28.
Degala S, Sundar SS, Mamata KS. A comparative prospective study of two different treatment sequences i.e., bottom up-inside out and topdown-outside in, in the treatment of panfacial fractures. J Maxillofac Oral Surg 2015;14:986-94.  Back to cited text no. 28
    
29.
de Melo WM, Brêda MA Jr., Pereira-Santos D, Pereira CC, Sonoda CK, Araújo MM. Submental endotracheal intubation: A valuable resource for the management of panfacial fractures. J Craniofac Surg 2012;23:1851-3.  Back to cited text no. 29
    
30.
de Melo WM, Sonoda CK, Shinohara EH, Garcia IRJ. Using the “bottom-up and outside-in” sequence for panfacial fracture manage- ment: Does it provide a clinical significance? J Craniofac Surg 2013;24:479-81.  Back to cited text no. 30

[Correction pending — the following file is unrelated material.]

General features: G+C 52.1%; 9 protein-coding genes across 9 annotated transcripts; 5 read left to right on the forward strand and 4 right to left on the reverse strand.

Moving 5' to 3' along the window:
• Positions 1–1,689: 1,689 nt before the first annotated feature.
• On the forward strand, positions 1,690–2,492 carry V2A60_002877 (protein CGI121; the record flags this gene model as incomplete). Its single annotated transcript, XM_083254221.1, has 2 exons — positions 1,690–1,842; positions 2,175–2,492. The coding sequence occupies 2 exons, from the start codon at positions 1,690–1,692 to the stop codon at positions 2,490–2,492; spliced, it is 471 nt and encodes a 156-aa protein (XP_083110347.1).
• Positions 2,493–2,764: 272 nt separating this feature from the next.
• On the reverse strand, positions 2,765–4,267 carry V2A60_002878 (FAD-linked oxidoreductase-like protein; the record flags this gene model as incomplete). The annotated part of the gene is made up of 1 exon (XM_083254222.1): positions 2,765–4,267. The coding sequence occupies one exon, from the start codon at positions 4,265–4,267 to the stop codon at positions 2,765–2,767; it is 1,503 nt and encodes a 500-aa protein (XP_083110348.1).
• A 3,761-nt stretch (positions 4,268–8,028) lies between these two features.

31.
Imazawa T, Komuro Y, Inoue M, Yanai A. Mandibular fractures treated with maxillomandibular fixation screws (MMFS method). J Craniofac Surg 2006;17:544-9.  Back to cited text no. 31
    


    Figures

  [Figure 1], [Figure 2], [Figure 3], [Figure 4], [Figure 5]
 
 
    Tables

  [Table 1], [Table 2], [Table 3]



 

Top
 
 
Search
Similar in PUBMED
   Search Pubmed for
   Search in Google Scholar for
 Related articles
Access Statistics
Email Alert *
Add to My List *
* Registration required (free)  

 
  In this article
   Abstract
  Introduction
  Methods
  Results
  Discussion
  Conclusion
   References
   Article Figures
   Article Tables

 Article Access Statistics
    Viewed330    
    Printed8    
    Emailed0    
    PDF Downloaded40    
    Comments [Add]    

Recommend this journal